Our new house

Our new house

New yard

New yard

But the change is deeper and broader than square feet and location. We chose a life that offered new possibilities. We are counting on ourselves to invent the life that goes with it.

Although I’m pleased with the new home we chose, occasionally I feel disoriented. Everything that was familiar has changed. How much room we need. How much activity we want. How much noise we can stand. How to stay connected to people who no longer live nearby. How to be good citizens in a city of activists.

Sometimes I feel like I’m on good behavior here. I pick up clutter and put away dishes obsessively—which goes against my messy nature—but I’m trying to learn new ways. I think carefully about what we bring into this house since we have so much less space. We gave away many of the fine things we’d accumulated during the past 25 years. Once we’d unpacked we needed to give away even more. But really, how much stuff do we need? And why? The habit of coveting is hard to break, though.

Walking around in my nightgown with the blinds down is odd, but our windows face the neighbors’ windows and I value my privacy. I’ve had to get used to locking the doors with a key. All the time.

But eating breakfast in the glow of the little lamp on the buffet is cozy even if the blinds are drawn. My gardens are so small that caring for them is fun now instead of drudgery. I like walking to neighborhood coffee shops and hiking alongside the creek. The energy and variety of the city appeals to me. Most days, I drive toward my new home without lapsing into autopilot and heading south of the river.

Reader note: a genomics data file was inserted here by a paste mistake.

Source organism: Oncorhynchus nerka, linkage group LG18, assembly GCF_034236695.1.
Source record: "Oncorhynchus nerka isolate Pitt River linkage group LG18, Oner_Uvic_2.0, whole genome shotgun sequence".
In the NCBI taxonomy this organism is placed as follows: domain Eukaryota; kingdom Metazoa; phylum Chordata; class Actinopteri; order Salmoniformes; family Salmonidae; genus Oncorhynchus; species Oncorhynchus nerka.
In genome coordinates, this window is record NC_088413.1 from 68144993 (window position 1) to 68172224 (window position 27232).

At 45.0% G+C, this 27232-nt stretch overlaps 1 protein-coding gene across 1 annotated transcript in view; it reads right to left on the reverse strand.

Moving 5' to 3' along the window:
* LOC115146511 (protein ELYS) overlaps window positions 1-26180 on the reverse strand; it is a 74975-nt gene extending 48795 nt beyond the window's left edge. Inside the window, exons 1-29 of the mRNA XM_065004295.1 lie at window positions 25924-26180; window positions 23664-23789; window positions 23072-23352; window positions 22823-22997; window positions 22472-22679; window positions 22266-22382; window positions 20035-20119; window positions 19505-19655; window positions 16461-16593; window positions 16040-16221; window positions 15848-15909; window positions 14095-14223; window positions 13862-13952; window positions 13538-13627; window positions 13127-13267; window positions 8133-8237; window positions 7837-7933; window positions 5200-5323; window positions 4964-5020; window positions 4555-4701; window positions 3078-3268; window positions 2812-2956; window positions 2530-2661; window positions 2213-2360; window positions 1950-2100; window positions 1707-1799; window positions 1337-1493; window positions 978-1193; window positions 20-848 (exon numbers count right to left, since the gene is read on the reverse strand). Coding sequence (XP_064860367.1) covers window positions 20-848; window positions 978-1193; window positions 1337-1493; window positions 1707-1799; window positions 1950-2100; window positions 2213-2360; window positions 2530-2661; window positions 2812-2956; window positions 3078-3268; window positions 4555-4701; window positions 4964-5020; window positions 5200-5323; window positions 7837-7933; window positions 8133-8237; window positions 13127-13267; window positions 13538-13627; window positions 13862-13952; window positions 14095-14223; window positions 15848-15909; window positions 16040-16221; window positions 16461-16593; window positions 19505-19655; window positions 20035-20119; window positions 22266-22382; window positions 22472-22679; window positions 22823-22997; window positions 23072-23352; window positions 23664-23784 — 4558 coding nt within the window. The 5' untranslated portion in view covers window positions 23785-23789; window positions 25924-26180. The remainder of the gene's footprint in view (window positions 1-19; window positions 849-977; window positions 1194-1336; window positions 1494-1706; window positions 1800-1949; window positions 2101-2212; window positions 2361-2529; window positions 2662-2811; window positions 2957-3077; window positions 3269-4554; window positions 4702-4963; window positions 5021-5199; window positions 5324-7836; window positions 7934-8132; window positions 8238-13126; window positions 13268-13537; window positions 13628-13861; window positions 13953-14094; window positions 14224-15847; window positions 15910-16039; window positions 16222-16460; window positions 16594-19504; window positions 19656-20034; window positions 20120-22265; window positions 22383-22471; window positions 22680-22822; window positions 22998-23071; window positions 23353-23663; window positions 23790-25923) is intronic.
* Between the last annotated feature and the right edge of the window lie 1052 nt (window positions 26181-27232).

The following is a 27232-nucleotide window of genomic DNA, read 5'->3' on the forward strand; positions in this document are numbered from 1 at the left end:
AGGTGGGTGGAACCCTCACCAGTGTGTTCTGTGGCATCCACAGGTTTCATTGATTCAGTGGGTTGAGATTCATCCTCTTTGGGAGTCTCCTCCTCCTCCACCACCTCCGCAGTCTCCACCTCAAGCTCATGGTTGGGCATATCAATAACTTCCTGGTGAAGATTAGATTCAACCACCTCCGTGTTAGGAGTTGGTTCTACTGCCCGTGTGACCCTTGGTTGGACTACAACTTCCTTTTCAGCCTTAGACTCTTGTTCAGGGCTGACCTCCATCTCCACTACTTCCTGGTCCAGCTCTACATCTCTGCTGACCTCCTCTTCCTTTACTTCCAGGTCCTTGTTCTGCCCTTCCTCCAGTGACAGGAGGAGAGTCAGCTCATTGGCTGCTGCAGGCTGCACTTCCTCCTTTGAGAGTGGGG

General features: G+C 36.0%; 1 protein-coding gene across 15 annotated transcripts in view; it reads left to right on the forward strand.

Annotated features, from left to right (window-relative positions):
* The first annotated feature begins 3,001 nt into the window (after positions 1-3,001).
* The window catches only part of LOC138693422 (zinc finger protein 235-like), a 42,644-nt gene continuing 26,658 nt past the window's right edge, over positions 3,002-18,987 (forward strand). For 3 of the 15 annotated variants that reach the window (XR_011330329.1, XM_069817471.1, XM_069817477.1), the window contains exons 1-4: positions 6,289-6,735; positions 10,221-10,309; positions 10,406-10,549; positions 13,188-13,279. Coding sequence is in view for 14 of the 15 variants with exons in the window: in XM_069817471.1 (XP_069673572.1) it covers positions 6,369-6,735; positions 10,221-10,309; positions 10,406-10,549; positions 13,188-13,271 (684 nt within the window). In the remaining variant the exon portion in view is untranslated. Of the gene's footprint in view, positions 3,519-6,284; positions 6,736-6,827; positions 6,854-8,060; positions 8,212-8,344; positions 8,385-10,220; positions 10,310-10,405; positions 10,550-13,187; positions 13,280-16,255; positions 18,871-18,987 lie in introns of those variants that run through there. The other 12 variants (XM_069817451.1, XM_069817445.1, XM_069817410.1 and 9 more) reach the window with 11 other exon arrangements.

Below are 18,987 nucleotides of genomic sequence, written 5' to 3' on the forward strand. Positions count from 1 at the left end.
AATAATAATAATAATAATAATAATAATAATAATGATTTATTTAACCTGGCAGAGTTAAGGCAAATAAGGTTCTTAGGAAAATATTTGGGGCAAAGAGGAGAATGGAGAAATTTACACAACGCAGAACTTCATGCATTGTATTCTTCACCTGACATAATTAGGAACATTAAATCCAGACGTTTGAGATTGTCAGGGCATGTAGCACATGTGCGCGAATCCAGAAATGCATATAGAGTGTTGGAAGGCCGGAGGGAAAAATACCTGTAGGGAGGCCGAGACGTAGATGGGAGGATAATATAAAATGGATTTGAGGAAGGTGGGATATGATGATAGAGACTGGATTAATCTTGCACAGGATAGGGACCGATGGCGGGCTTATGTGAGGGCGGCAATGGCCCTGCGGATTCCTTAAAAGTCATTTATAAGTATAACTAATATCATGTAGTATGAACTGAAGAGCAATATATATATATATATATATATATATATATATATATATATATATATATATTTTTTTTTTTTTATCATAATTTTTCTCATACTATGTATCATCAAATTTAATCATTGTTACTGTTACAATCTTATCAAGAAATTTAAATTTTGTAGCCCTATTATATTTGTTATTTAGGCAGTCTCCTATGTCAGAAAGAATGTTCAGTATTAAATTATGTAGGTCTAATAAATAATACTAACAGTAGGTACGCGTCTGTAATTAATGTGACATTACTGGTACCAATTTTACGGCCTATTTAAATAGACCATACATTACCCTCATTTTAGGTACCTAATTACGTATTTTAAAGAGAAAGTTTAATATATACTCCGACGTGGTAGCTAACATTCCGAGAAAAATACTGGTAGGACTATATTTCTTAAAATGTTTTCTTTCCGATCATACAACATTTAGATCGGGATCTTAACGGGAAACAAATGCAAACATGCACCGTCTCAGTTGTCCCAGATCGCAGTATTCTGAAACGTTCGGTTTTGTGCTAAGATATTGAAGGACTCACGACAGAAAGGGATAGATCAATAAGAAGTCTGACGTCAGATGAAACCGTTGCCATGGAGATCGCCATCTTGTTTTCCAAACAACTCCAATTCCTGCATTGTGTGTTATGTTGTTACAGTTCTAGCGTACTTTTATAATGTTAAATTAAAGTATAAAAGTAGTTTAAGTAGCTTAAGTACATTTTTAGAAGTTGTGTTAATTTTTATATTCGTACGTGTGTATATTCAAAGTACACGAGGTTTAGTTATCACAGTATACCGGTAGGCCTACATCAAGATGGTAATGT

The bedrock our lives—raising children and working full-time—has given way. The foundations of our new life are couplehood, part-time work, and fun.

We’re still figuring out what our new life should consist of. So we rearrange the elements we want to keep (good meals, time with friends and family), discard ideas and activities that no longer fit (PTO and soccer practice), and relish the new possibilities (guitar practice and art history classes for my husband). For me, the choices are yet to be determined. I’m making it up as I go along.

Trying on a New Lifestyle for Size

My husband and I have been peeping in strangers’ closets. Opening drawers. Pulling aside shower curtains. Wandering in backyards. That’s what house hunters do.

Now that our nest is nearly empty, imagining a new urban life is fun. Can we embrace alleys? Funky one-car, unattached garages? Being able to see into our neighbors’ windows just across the way? Hear their TVs? I don’t know, but we’re trying to find out.

We’ll definitely enjoy being closer to the lakes and rivers that the Twin Cities are known for. Walking to neighborhood restaurants and coffee shops sounds good, too.

But it’s odd to step into these intimate spaces and glimpse the telling details of a stranger’s life:

One house has a small bedroom has a single bed with a flower power bedspread. A teal formal dress hangs from the closet door. Inside are classic black Converse sneakers. What does this teenage girl dream of when she lies in that bed—the homecoming dance? Wandering around a college campus in those sneakers?

In another house, there are two much loved cats. They have cat beds, food bowls, and water dishes upstairs and downstairs, so the kitties won’t have to go far for a drink and a snack. In the living room, two middle-aged women with their arms around each other smile out from what appears to be an engagement photo.

The next place we visit is across the river. The front door handle comes off in our hands and the backyard is full of weeds. The carpet is old and shabby and the bathroom has mismatched tiles. A motorized scooter sits in a corner of the kitchen. This place is sadder than the first two and looks like the owner was too ill or too tired to keep up with maintenance and yard work.

Another place we see has great landscaping and a newly remodeled kitchen and bath. It looks as if the family has out-grown the house. Upstairs is a pink little girl’s room with a large girl-sized decal of a purple My Little Pony on the wall.  She has her whole life ahead of her, but it will be in a new house.

We too have a whole new life ahead of us—maybe in a year or two it will be in one of these neighborhoods.  For now, we’re just trying on this lifestyle for size.

Big porch

Stucco w red door